cereal rye

At one of the Nebraska USDA-NRCS Soil Health Initiative grower testing fields, researchers examine cereal rye with roots building into the soil structure.

A new report on cover crops shows that farmers are using diverse strategies to plant covers and a variety of plant species to accomplish their soil health goals.

While more than half of farmers planted their cover crops between the middle of September and the beginning of November, almost 40% planted before or after these dates, and 25% of farmers responding to the survey interseeded or overseeded the cover crop into a standing cash crop.

“This means that farmers are using a wide range of strategies to get cover crops out on their fields, especially in higher latitudes where there are timing and labor constraints to getting a cover crop in after harvest,” said Dr. Maria Bowman, lead scientist for the Soil Health Partnership, which put out the Cover Crop Planting Report.

The Soil Health Partnership is a sustainability program of the National Corn Growers Association. The survey on cover crops reached more than 80 farmers across 11 states in the fall of 2019.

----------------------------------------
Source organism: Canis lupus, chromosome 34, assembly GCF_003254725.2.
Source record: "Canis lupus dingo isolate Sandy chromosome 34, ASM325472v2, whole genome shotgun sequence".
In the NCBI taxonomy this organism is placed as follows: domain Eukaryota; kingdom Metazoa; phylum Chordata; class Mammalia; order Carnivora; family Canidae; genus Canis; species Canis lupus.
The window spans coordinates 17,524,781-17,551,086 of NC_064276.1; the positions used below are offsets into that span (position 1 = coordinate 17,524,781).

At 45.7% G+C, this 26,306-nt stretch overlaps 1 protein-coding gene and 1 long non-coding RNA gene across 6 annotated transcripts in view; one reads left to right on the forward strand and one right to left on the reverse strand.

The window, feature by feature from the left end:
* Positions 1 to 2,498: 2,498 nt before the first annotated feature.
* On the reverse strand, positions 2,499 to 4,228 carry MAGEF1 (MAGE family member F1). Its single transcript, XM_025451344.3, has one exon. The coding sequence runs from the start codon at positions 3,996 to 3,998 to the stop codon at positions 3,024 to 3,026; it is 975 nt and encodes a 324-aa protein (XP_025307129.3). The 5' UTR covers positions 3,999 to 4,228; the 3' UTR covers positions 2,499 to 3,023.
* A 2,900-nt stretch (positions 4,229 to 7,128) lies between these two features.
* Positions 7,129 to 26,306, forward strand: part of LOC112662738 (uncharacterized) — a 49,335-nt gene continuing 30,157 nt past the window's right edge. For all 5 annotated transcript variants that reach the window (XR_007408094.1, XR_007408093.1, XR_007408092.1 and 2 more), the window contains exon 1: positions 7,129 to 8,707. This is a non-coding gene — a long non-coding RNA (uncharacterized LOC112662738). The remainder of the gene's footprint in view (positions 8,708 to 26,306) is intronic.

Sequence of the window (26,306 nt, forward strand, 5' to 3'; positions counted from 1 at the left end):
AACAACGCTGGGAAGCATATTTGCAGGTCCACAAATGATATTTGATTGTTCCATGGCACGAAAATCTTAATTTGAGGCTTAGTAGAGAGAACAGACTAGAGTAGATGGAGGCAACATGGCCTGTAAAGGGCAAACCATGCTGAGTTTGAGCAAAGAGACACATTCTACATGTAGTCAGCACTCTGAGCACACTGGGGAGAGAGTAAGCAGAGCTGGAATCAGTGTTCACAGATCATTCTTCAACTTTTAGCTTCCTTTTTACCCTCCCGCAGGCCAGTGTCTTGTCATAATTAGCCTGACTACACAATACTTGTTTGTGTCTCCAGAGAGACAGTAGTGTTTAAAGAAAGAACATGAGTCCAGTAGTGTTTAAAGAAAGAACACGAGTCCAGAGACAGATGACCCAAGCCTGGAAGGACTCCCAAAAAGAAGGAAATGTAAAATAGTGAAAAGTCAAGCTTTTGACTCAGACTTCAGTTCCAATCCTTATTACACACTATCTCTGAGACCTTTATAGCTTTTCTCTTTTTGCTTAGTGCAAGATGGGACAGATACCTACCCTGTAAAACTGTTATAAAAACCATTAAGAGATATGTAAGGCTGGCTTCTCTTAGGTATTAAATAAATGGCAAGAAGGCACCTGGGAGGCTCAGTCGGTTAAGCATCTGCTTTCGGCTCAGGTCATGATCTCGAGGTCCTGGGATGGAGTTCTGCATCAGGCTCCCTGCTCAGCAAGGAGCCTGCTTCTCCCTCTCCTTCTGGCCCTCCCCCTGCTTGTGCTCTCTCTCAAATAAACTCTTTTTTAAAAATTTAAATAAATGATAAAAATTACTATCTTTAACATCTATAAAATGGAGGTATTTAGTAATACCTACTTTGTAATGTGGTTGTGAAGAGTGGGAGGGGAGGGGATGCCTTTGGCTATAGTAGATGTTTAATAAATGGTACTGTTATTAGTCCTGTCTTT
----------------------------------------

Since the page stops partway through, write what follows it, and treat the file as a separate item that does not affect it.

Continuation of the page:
“We know farmers in our network are innovators, and that there is a huge range of cover crop management practices across our network depending on the farmer’s management goals, where they are located, their soils and cropping systems,” Bowman said.

The group hopes to provide farmers context on cover crop usage, practices and cost. The data will help answer questions about what type of management practices lead to successful outcomes.

The most widely planted cover crop species was cereal rye. Of the farmers who planted a single species, 80% planted cereal rye, and it was also present in 50% of cover crop mixes.

“Cereal rye is popular because it produces a large amount of biomass, which can keep soil in place, scavenge residual nitrogen or provide weed-suppressing residue depending on the cover crop goals,” said Jim Isermann, Soil Health Partnership’s field manager in Illinois and Wisconsin. “It also is winter hardy, allowing for a wide planting window, relatively easy to chemically terminate and seed is rather cheap.”

Fifty-three percent of farmers reported planting a cover crop mix of two or more species. The five most popular species in mixes included in order: cereal rye, oats, rapeseed, radish and clover.

When it comes to cost, the median cost of cover crop seed was $15 per acre and to apply it was $12 per acre. Those costs vary according to the mix and seeding method used.

Additional data are being collected this year to see how the cover crops developed and the impact on agronomic outcomes for the 2020 cash crop.

The entire Cover Crop Planting Survey Report can be downloaded at https://bit.ly/CoverCropReport.